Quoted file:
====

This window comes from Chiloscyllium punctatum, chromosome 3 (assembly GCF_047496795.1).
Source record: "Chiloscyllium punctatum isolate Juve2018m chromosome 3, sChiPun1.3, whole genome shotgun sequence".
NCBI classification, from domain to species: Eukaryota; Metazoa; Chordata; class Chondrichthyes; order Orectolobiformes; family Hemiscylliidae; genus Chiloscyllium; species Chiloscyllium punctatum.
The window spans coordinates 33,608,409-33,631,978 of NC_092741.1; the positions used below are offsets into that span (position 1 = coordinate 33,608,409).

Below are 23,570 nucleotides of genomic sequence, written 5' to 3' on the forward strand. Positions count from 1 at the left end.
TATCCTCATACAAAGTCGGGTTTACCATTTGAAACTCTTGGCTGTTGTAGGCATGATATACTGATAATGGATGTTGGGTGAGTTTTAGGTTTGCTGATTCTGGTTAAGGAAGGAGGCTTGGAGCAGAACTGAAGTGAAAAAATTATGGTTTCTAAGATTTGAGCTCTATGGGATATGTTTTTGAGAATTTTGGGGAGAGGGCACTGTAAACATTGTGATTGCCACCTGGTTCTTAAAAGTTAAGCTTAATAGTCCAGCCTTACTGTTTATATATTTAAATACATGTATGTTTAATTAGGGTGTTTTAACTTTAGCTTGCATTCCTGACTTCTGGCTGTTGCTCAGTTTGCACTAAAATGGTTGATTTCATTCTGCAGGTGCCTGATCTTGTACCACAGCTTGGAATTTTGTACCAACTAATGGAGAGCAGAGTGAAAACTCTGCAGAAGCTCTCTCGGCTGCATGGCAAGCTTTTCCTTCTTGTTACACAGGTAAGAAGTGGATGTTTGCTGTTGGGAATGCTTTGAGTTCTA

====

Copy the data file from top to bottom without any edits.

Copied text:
This window comes from Chiloscyllium punctatum, chromosome 3 (assembly GCF_047496795.1).
Source record: "Chiloscyllium punctatum isolate Juve2018m chromosome 3, sChiPun1.3, whole genome shotgun sequence".
NCBI classification, from domain to species: Eukaryota; Metazoa; Chordata; class Chondrichthyes; order Orectolobiformes; family Hemiscylliidae; genus Chiloscyllium; species Chiloscyllium punctatum.
The window spans coordinates 33,608,409-33,631,978 of NC_092741.1; the positions used below are offsets into that span (position 1 = coordinate 33,608,409).

Below are 23,570 nucleotides of genomic sequence, written 5' to 3' on the forward strand. Positions count from 1 at the left end.
TATCCTCATACAAAGTCGGGTTTACCATTTGAAACTCTTGGCTGTTGTAGGCATGATATACTGATAATGGATGTTGGGTGAGTTTTAGGTTTGCTGATTCTGGTTAAGGAAGGAGGCTTGGAGCAGAACTGAAGTGAAAAAATTATGGTTTCTAAGATTTGAGCTCTATGGGATATGTTTTTGAGAATTTTGGGGAGAGGGCACTGTAAACATTGTGATTGCCACCTGGTTCTTAAAAGTTAAGCTTAATAGTCCAGCCTTACTGTTTATATATTTAAATACATGTATGTTTAATTAGGGTGTTTTAACTTTAGCTTGCATTCCTGACTTCTGGCTGTTGCTCAGTTTGCACTAAAATGGTTGATTTCATTCTGCAGGTGCCTGATCTTGTACCACAGCTTGGAATTTTGTACCAACTAATGGAGAGCAGAGTGAAAACTCTGCAGAAGCTCTCTCGGCTGCATGGCAAGCTTTTCCTTCTTGTTACACAGGTAAGAAGTGGATGTTTGCTGTTGGGAATGCTTTGAGTTCTA